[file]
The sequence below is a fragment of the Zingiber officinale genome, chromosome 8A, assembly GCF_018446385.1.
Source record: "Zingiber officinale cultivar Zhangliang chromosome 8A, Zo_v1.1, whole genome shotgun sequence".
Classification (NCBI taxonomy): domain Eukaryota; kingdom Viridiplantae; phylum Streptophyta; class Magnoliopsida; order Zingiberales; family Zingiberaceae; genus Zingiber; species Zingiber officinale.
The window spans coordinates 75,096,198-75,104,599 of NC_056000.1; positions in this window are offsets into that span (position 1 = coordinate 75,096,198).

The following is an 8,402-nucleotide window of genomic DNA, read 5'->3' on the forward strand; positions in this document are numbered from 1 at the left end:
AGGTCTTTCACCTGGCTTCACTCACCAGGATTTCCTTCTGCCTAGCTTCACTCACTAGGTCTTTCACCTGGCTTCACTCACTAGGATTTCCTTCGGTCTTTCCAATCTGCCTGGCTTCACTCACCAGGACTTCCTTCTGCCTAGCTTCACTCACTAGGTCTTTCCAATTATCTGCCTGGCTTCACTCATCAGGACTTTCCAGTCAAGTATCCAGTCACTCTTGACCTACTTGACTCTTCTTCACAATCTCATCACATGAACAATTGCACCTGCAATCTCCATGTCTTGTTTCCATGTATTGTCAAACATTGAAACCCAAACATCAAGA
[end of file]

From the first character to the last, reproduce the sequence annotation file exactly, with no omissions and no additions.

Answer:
The sequence below is a fragment of the Zingiber officinale genome, chromosome 8A, assembly GCF_018446385.1.
Source record: "Zingiber officinale cultivar Zhangliang chromosome 8A, Zo_v1.1, whole genome shotgun sequence".
Classification (NCBI taxonomy): domain Eukaryota; kingdom Viridiplantae; phylum Streptophyta; class Magnoliopsida; order Zingiberales; family Zingiberaceae; genus Zingiber; species Zingiber officinale.
The window spans coordinates 75,096,198-75,104,599 of NC_056000.1; positions in this window are offsets into that span (position 1 = coordinate 75,096,198).

The following is an 8,402-nucleotide window of genomic DNA, read 5'->3' on the forward strand; positions in this document are numbered from 1 at the left end:
AGGTCTTTCACCTGGCTTCACTCACCAGGATTTCCTTCTGCCTAGCTTCACTCACTAGGTCTTTCACCTGGCTTCACTCACTAGGATTTCCTTCGGTCTTTCCAATCTGCCTGGCTTCACTCACCAGGACTTCCTTCTGCCTAGCTTCACTCACTAGGTCTTTCCAATTATCTGCCTGGCTTCACTCATCAGGACTTTCCAGTCAAGTATCCAGTCACTCTTGACCTACTTGACTCTTCTTCACAATCTCATCACATGAACAATTGCACCTGCAATCTCCATGTCTTGTTTCCATGTATTGTCAAACATTGAAACCCAAACATCAAGA